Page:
Several items have collided in my field of awareness and that always merits a post (especially since I’ve been remiss on blogging in the run-up to, and during, my teaching trip to Sweden). I took advantage of the travel time to re-read Westley, Patton, and Zimmerman’s great book, Getting to Maybe—How the world is changed. This is a book about complexity, social innovation, and non-deterministic approaches to intractable problems. It’s about both personal transformation, and transforming our collective understanding of how to effect change when one clearly cannot be in control. Arguably, as one of my friends never neglects to point out to me, you may be in charge, but you can never be in control. Mostly true, of course—especially when dealing with complex human systems. However, there are many aspects that we can control: one of which is our intention; another, the intensity we bring to transformational undertakings; yet another is the passion with which we strive towards our intention.
In the somewhat unconventional way I tend to connect ideas and observations, the triplet of intention, intensity, and passion came to front-of-mind when friend Holly MacDonald asked on Twitter this morning, “what are three things that an organization could do to demonstrate it was serious about learning?” My response (expanded from Tweetish) was: For organizations truly serious about learning? More reflection on the effects of actions; less blaming and witch-hunting postmortems in the name of so-called accountability; and more adaptive behaviours to navigate complex environments rather than deterministic planning and expectations of perfect execution.
I cannot count the number of organizations I’ve come across that consider themselves committed to organizational learning simply because they invest in employee training. (I know there will be some readers who will roll their eyes at that, and others who will think, what’s wrong with that?) Organizational learning, like adult education, requires active reflection on lived experiences. It requires a commitment to be accountable for what can be done to achieve success from where one is located right now, rather than defending past decisions or action. It requires navigation among the complexity of the unforeseeable – including the potential to change destinations – rather than “staying” some arbitrary course, if only to demonstrate that a prior decision was the “right” one. To accomplish effective organizational learning – that is, learning where the acquired knowledge sustains and informs future decisions – requires that members bring an intention to bring about desired effects in their (and the organization’s) interactions with others. To persevere in the face of unexpected twists, turns, and setbacks that often characterize complex situations requires one to bring presence, intensity, and even passion to the situation. Most certainly, being able to nimbly adapt when confronted with navigating complex situations necessitates possessing a comfort with ambiguity, uncertainty, and not necessarily knowing where one might end up.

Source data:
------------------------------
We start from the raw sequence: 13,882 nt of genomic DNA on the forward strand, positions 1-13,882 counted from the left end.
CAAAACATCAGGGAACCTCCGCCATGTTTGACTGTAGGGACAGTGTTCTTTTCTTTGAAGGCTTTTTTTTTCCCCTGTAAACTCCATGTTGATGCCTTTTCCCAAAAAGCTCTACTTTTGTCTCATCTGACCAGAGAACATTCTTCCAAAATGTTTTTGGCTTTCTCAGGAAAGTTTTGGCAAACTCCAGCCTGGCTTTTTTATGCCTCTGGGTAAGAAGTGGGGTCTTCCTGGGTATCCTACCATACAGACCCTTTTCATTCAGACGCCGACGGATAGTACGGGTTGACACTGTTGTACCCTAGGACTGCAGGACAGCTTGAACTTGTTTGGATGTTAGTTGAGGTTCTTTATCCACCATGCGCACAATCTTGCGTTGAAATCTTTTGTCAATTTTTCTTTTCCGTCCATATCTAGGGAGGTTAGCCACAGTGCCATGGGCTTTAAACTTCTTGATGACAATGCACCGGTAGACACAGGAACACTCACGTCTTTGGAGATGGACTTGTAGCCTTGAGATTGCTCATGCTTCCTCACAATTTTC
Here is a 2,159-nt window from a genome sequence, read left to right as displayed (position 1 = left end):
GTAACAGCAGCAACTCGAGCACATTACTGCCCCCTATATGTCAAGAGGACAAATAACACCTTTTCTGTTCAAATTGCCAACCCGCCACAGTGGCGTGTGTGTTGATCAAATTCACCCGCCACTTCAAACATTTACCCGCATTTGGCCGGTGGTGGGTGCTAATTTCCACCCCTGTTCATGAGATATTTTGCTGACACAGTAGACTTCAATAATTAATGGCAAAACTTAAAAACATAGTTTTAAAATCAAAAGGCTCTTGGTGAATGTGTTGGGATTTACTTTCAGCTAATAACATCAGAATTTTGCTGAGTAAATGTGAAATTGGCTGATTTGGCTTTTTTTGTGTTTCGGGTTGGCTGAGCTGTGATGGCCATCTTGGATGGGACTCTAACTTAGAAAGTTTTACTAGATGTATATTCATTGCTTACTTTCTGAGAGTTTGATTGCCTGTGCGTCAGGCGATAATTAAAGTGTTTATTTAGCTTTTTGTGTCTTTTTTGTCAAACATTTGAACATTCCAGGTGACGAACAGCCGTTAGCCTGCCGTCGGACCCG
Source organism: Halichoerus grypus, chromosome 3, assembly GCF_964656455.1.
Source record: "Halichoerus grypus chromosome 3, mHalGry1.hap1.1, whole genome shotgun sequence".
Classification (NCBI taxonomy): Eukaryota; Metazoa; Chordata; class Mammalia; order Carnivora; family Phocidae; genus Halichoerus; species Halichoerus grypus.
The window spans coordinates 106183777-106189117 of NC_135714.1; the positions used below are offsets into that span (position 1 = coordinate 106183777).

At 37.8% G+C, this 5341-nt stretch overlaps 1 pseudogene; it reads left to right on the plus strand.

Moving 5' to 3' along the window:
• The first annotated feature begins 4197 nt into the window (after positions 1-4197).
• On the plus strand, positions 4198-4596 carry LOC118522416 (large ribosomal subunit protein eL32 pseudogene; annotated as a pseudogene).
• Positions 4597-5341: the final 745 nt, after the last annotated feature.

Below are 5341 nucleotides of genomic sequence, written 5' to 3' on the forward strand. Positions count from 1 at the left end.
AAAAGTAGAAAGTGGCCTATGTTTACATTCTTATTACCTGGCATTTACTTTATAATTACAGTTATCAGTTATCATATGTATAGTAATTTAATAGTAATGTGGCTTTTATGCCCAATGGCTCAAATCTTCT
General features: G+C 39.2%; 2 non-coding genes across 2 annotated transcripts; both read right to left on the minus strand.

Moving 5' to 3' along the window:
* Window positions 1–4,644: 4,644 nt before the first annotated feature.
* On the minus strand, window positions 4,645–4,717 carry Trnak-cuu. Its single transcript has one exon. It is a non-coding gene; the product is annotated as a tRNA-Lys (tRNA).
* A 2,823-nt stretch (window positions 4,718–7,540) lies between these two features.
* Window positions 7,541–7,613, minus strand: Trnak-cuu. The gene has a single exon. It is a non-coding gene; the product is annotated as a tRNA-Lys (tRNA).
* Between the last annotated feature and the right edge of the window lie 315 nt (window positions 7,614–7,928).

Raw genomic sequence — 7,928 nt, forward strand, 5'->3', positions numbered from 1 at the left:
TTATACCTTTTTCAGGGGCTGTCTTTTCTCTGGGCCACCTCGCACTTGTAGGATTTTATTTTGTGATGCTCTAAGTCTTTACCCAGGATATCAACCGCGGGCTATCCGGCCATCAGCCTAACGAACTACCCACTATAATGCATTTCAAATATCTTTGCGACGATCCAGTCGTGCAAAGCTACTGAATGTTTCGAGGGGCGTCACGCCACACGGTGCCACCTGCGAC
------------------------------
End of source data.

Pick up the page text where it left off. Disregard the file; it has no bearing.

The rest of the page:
It is this last aspect that often stymies even the best of organizational learning intentions. Because leaders are expected to be in control (not merely in charge), to be able to plan and to execute the plan (or be executed for failure), it is almost invariably deemed unacceptable for organizational learning initiatives to have a mindset of “we don’t know what we’re going to learn, but we’ll know it when we learn it.” But true organizational learning is all about discovery, making inroads on what we don’t know that we don’t know. As such, it’s impossible to plan for and quantify, to set “measurable and actionable organizational learning targets” (paraphrased from a BAH organization’s annual management objectives review form). Rather, leaders who espouse organizational learning as a core value would be advised to enable environments that encourage their organizations to be ready to learn: embracing uncertainties, being prepared for transformation, and directing intention towards relationship effects, that is, the organization’s tactility. Sustaining such an environment, especially in the face of more traditional action, “accountability,” and achieving measurable objectives requires… you guessed it: those same three attributes!
Now, if only more organizational environments were created in such a way so as not to deliberately stifle intention, diminish intensity, and destroy passion, imagine how smart would those organizations become from all the learning they could accomplish!
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